There are experts aplenty who will opine that the holidays are a stressful time for everyone. While these days can create anxious moments for each one of us, it should be a time of joy, gathering with family and friends, and hope for the future. I, for one, embrace these days and endeavor to find the good associated with the holidays.
Unfortunately, some people experience extremely difficult issues during the holidays. This creates unique challenges to the HR professional in many forms. I’m not talking about the simple part of whether an employee is paid for the holidays.
The holidays are about our organizational culture. Whether organizations like it or not, employees look to the company leadership during this time with anticipation, concern and sometimes plain fear. I believe there is an important role for HR to play in making this time meaningful and yes, enjoyable. Allow me to explain:
First, bring your HR staff together and allow the team to discuss some potential problem areas that could arise for your employees and their family members. Share these thoughts with your management staff. Perhaps there are some employees and their families that may need assistance. If the firm has an Employee Assistance Program (EAP), encourage your employees to use it. Remember, being a good corporate citizen is not about bragging about your actions, rather, it is how we handle our actions.
Next, using your corporate policy handbook, determine if there are certain nonprofit service organizations your firm can assist during this time. There are many wonderful groups out there providing great support for our citizens so it would be a great opportunity to work with your employees to find the right groups to assist. Obviously, ensure that you have buy-in from executive-level leadership and legal counsel for an outreach campaign within the community.
The question also arises as to the religious nature of the holidays and whether the company even celebrates the holidays, including the holidays of others. These are questions best answered by your executive leadership and general counsel. Our business leaders should always appropriately understand and appreciate the viewpoints of all of our employees.
Should we or should we not pay a holiday bonus? This column is not of sufficient space to adequately address this much-debated topic. The evidence may not be empirical but little doubt exists that if you started a traditional of giving some cash for the holidays but decide this year to stop the practice – be prepared for the employee backlash.
Ah… what about decorating the office? Doesn’t it make your employees feel great when they see the office is outfitted with a holiday tree, or ornaments or cards? I know it makes me feel good to see it. You can bet that the vast majority of staff love the decorations and even take part in the activities. But, let’s again remember the need to be sensitive to others who may not celebrate this holiday season. Above all, create an atmosphere of inclusion in the festivities, not isolation for those who may differ in their beliefs.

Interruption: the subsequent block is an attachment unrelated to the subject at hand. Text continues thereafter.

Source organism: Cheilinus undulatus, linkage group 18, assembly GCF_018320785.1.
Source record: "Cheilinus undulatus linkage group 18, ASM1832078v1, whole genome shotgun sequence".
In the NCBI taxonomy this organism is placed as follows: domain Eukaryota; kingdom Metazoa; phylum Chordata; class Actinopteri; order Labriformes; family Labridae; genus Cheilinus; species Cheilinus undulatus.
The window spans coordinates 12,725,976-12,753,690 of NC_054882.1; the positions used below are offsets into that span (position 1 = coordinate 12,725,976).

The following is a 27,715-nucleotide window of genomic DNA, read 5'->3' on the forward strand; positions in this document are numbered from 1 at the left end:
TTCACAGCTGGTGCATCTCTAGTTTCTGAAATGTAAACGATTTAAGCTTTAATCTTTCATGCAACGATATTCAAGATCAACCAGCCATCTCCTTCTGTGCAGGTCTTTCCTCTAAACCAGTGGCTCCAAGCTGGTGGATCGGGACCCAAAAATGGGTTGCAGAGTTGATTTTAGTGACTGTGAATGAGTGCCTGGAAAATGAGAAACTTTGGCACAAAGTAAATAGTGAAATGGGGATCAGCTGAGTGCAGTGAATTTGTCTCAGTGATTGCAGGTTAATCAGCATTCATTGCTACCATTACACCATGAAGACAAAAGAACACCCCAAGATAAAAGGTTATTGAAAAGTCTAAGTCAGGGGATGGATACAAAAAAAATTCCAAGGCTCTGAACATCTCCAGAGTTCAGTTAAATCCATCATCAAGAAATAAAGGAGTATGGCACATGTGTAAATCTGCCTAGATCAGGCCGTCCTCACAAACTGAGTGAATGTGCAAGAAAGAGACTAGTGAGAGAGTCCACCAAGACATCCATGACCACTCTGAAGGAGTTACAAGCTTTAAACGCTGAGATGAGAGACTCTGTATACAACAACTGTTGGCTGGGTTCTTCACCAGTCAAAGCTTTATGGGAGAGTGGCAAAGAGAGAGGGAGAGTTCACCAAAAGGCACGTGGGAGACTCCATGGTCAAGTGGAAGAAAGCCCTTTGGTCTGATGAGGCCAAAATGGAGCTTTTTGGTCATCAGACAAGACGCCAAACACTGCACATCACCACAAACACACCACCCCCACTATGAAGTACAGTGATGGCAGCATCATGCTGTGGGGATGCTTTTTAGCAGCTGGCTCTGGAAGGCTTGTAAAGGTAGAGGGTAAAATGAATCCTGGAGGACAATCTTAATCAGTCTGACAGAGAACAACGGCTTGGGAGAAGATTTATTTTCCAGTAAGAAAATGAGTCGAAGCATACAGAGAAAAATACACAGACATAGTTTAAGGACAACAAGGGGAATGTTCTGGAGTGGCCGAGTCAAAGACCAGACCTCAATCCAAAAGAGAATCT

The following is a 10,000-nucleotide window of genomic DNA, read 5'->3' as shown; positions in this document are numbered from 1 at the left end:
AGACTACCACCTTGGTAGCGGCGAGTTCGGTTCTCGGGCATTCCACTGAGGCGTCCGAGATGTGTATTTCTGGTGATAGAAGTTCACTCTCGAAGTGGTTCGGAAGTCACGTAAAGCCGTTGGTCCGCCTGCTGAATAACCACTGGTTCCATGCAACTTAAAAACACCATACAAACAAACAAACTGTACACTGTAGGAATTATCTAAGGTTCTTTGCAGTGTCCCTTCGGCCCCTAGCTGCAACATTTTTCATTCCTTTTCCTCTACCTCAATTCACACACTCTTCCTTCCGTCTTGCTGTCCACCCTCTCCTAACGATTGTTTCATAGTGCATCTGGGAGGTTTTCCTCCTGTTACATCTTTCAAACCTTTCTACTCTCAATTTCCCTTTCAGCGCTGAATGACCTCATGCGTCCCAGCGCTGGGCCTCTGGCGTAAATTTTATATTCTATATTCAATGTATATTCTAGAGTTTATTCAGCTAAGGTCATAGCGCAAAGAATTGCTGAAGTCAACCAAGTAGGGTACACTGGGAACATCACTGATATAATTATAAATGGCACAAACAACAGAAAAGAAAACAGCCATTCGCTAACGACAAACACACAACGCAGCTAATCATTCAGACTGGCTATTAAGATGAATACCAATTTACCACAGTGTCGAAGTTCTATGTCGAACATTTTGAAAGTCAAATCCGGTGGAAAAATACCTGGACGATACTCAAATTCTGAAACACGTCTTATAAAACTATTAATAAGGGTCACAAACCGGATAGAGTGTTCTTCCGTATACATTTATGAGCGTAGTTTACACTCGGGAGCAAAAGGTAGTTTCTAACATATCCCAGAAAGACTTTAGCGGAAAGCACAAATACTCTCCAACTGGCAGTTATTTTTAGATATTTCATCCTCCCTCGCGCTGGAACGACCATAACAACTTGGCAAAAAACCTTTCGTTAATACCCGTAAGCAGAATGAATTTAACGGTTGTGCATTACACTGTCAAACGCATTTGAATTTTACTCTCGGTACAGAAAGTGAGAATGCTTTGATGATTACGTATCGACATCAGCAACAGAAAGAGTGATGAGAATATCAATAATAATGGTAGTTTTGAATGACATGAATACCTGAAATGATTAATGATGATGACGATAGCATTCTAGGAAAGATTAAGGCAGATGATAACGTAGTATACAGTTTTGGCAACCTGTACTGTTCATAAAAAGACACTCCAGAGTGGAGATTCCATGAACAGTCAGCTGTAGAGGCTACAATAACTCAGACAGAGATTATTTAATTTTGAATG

It is said that this is a time for giving. Employees may want to swap gifts with each through name exchanges or random drawings. They ask, “Do I buy a gift for my employees? Should I gift my boss or her boss? How much do we pay for a gift for a co-worker? What if the employee doesn’t want to give or, worse yet, cannot afford to give others a gift? How do we handle the pressure of gift giving to each other?”
Remind employees there is no requirement from the company that an employee participate in a gift exchange during the holidays. This is a personal choice and not sanctioned by the company. As an HR practitioner, one has plenty of work pressures anyway so it should not be placed as the arbiter of gift exchanges at work. The policy should be that gift exchanges are neither encouraged nor mandated.
The Holiday Party – should we or shouldn’t we? On the heels of the tragic act in California, many will question whether these events are necessary anymore. This is a decision left to executives and your general counsel. In my opinion, these events are good for morale, especially if it take places at work where employees get an opportunity to see their fellow employees differently than what they see them doing at work every day. If the company has sponsored them in the past, then I encourage it to consider a party going forward. The best holiday events are the ones at the workplace.
Lastly, drinking at any of these events must be disallowed. There are simply far more chances of injury that can occur at the parties where alcohol is served. The events should be enjoyable to everyone but there is absolutely no reason to allow alcohol to enter the event. This protects the employee and employer. Too many cases and laws exist, which place employers at peril should they endorse the use of alcohol at any company function. Seek counsel to craft the appropriate message for employees, and this message should be generated at the chief executive levels and provided to all of your employees.
Hope these tips help, and to everyone, have a safe and happy holiday season.
P.S. Holiday pay is usually awarded when the employee works their last scheduled workday before the holiday, and their next scheduled workday after the holiday. TIP: Remember, some employees take vacation days before and after holidays, so this must be factored into the pay scenario.
Article by Larry Baldwin, SPHR, SHRM-SCP, MBA – Director of the Human Resource Institute at Culverhouse College of Commerce in The University of Alabama. A former HR Management executive and professional with over 30 years extensive experience management experience.